Aftermarket

Bendix Warns About Friction and Shorter Stopping Distance Technology

March 20, 2013

By Deborah Lockridge

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LOUISVILLE -- Bendix engineers are warning truck owners that if they aren't careful about the choice of replacement friction new trucks designed to meet the latest stopping distance requirements, they could negate the improved stopping distance that was designed into the trucks.

The company studied the most popular friction materials, representing about 70% of aftermarket friction sold, and said trucks equipped with those materials were seeing as much as 96-foot-longer stops or five car lengths.

"We didn't just decide to build bigger brakes," explained Fred Andersky, director of government affairs, during a press event at the Mid-America Trucking Show Wednesday morning. "We put together a system with a larger drum, improved friction and reinforced shoes.

"NHTSA is really only regulating the new vehicles. It's up to the fleet, it's up to the technician, to make sure that reduced stopping distance continues," he says. "Using the parts and friction they used to use isn't going to do it. It's important to think about these new brakes as a system."

The stopping distance regulations have driven the greatest changes in foundation brakes, especially drum brakes, since the move to non-asbestos brake linikngs about 30 years ago, said Gary Ganaway, director of arketing and global customer soltuison for Bendix Spicer Foundation Brake.

"On the surface the brakes will look very much as they always have, but the technology has changed drastically," Ganaway says.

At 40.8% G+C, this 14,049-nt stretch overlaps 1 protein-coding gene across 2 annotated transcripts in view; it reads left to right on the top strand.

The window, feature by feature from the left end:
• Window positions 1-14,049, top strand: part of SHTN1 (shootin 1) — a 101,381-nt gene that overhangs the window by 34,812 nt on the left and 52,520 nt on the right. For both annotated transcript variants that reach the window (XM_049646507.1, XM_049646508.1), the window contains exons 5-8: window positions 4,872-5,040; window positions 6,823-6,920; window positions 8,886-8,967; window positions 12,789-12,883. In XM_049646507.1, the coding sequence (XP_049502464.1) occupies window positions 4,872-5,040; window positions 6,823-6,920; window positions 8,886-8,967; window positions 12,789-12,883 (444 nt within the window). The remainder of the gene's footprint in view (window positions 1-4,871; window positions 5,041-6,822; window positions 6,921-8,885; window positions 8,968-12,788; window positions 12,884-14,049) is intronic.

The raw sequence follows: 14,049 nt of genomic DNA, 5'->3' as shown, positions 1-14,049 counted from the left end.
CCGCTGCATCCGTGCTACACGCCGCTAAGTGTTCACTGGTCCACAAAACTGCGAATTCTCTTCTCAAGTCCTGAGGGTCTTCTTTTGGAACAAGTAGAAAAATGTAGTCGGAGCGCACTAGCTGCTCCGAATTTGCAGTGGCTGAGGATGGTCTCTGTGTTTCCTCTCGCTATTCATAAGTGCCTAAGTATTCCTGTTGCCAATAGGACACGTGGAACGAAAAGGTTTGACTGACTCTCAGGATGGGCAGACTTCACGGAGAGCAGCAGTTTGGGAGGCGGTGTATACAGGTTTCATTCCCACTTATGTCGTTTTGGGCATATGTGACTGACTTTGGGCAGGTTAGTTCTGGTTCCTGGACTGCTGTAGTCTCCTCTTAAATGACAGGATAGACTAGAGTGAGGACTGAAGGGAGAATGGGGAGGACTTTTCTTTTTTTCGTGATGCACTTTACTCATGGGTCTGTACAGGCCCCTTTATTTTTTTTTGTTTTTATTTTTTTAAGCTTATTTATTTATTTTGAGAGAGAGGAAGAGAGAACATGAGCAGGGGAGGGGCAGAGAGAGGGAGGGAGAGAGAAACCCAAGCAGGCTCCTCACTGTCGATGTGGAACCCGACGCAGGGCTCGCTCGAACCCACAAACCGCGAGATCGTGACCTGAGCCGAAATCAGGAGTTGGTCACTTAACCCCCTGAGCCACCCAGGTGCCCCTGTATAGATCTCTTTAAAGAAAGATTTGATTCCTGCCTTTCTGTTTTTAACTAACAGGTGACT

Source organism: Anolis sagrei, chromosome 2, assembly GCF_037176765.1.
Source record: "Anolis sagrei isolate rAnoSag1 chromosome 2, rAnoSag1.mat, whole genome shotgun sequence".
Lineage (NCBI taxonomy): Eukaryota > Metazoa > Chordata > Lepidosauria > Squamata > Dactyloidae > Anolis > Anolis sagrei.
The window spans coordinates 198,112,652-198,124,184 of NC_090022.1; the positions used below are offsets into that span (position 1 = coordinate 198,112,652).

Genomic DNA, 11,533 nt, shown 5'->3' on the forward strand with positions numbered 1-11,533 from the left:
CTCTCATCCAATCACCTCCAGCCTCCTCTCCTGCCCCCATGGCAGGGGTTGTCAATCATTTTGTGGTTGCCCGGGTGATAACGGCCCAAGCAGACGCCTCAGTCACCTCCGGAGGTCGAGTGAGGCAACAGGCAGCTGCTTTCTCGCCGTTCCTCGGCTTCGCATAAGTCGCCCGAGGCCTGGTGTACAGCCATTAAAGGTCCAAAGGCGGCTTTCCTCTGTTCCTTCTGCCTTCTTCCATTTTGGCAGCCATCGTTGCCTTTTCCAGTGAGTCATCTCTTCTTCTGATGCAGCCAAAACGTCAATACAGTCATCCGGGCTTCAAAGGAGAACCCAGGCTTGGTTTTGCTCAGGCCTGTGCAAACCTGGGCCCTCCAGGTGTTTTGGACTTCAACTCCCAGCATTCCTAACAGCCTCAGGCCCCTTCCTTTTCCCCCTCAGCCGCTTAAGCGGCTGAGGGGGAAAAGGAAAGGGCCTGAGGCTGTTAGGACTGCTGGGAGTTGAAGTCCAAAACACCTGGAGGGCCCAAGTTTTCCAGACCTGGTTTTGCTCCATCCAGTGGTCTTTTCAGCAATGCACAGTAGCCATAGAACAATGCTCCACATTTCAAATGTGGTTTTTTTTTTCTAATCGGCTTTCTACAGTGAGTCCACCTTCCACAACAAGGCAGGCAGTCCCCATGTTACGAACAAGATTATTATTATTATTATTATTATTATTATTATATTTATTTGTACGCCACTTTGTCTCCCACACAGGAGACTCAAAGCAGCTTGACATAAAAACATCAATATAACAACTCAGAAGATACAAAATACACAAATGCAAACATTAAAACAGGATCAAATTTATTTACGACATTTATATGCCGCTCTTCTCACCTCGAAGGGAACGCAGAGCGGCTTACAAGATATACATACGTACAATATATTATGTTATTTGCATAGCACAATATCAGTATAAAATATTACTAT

One of the engineering changes made was the ability to reduce the amount of brake fade, Ganaway said. "Not nearly where we are with air disc brakes, but beginning to close the gap."

Bendix says part of the key is what it's calling high-performance brake friction, which is made from a combination of organic and semi-metallic materials. The latter help decrease brake fade.

"I spend a lot of time talking to fleets about this, and it's remarkable how safety conscious the fleets are," Ganaway says. "But we also find they simply don't understand the tradeoffs."

While aftermarket friction suppliers say they offer products just as good as the OE brake linings, Ganaway says that's generally not the case with these new high-performance materials.

Leading to confusion in the marketplace is that aftermarket friction suppliers may market their products as meeting dynamometer testing requirements that are no longer part of the federal regulations. The government has moved to the stopping distance performance requirement. So it's important to talk to your friction supplier about whether your brake linings are designed to meet these new requirements.

 

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